Friday, January 11, 2008

Total Physical Response

TPR was created by Dr James J Asher. It is based upon the way that children learn their mother tongue. It involves listening and comprehension in combination with various “physical responses”
In L1 acquisition, the parent talks to the baby. Even though it cannot speak during this time, the child is taking in all language. Eventually, when it has decoded enough, the child reproduces the language spontaneously.
TPR attempts to mirror this effect in the language classroom.
It can be accessible to a wide range of teachers and learning environments.
In the classroom the teacher starts by saying a word or phrase and demonstrating an action.
It can be used for learning:
· Vocabulary connected with actions
· Tenses
· Classroom language
· Imperatives / Instructions
· Story telling

With TPR:
· Listening and physical response skills are emphasized
· Humor is injected into the lessons
· Students are not required to speak until they fell confident enough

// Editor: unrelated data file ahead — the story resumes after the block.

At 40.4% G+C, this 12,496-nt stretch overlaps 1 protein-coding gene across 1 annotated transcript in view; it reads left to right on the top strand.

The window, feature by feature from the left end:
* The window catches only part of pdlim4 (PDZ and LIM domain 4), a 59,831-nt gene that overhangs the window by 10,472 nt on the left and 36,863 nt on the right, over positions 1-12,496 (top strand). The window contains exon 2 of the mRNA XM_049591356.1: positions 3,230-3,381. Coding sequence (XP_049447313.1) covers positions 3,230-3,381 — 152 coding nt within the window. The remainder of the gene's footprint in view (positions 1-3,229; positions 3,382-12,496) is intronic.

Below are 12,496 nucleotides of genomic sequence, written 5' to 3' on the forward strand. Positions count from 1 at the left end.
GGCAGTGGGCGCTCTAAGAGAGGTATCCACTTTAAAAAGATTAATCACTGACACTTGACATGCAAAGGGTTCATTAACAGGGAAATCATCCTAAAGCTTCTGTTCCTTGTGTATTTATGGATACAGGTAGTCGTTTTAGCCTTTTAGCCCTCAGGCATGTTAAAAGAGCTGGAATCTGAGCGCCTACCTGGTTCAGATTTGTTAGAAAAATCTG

· Spoken language is emphasized over written language
· Grammar and Vocabulary are emphasized over other language areas

Advantages of TPR
· It’s fun
· It’s memorable
· It’s good for kinesthetic learners
· It can be used in small or large classes
· It doesn’t require a lot of preparation or materials
· It’s effective with both teenagers and young learners
· It involves both left and right brained learning

Disadvantages of TPR
· It can be embarrassing for shy students. The teacher must be prepared to perform the actions
· It is only really suitable for beginner levels (although it can also be used in Advanced levels, e.g. different ways of walking – stumble, stagger, tiptoe – or cooking verbs – whisk, stir, grate.
· You can’t teach everything with it (e.g. “abstract” language)
· It can be repetitive and bore students

(References: )

(I have kept a "seminar journal" on another page but since I am closing that account, I thought I could re-post some of it over here)

1 comment:

Anastasia said...

I'm not very much in favour of using TPR in a L2 class. Students who take up a language as a second language are certainly not expected to act as native speakers do. As far as I am concerned, I only use L2 in my classes using lots of mime for young learners. I use L1 occasionally and almost invariably when I want to get Grammar across. I teach Grammar in the good old traditional way : rules / exceptions / examples but I do include fun activities for the younger learners. Like games and songs. Thanks a million for the info!!!